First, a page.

He not only makes all things work together for good, but does more: "performeth all things for me." And if we did but open our eyes and notice, we should see Him at work for us. Every day is full of miracles when the Holy Spirit really opens our eyes to see God working them, and I often think it is the very little things which most magnify His lovingkindness. We talk about the telescope of faith, but I think we want even more the microscope of watchful and grateful love. Apply this to the little bits of our daily lives, in the light of the Spirit, and how wonderfully they come out! We see these little things in their true greatness, and in the beauty of their fitness as parts of His own perfect plan of our lives, which He is working out for us hour by hour. Don't wait for to-morrow; take this day, the morning hours past, the evening ones to come; and apply this microscope, and see if you don't find you are walking in the midst of miracles of love, and that all things are for your sakes.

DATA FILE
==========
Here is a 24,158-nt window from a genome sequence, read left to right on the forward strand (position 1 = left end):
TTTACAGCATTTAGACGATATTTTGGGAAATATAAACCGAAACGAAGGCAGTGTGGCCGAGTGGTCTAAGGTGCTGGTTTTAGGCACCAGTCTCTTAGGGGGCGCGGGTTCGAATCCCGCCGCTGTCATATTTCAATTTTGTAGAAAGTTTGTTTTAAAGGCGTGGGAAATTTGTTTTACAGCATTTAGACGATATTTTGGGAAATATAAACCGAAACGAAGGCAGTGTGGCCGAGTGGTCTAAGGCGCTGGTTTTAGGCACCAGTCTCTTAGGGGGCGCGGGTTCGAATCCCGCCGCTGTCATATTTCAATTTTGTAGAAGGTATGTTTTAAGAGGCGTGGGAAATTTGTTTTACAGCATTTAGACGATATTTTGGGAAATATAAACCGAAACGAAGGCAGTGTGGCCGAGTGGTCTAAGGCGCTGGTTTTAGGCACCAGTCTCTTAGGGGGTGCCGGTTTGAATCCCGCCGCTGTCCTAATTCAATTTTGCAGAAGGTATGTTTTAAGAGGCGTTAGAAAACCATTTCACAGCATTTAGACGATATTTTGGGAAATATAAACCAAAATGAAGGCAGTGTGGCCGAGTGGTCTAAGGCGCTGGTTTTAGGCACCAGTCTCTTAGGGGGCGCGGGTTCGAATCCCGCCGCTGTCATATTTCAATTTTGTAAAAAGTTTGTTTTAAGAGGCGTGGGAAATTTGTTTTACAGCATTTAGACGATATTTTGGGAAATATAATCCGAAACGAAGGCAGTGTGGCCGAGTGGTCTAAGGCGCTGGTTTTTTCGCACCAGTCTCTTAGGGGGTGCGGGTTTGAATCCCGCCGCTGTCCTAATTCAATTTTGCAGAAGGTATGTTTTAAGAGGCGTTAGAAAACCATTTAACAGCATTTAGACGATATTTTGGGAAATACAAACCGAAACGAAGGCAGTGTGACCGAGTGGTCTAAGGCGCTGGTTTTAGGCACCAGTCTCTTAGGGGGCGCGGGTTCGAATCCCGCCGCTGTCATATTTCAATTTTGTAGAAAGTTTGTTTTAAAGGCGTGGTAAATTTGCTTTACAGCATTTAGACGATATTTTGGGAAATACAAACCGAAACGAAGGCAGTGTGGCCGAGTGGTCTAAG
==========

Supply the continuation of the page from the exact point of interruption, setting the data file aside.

IV. All things are yours.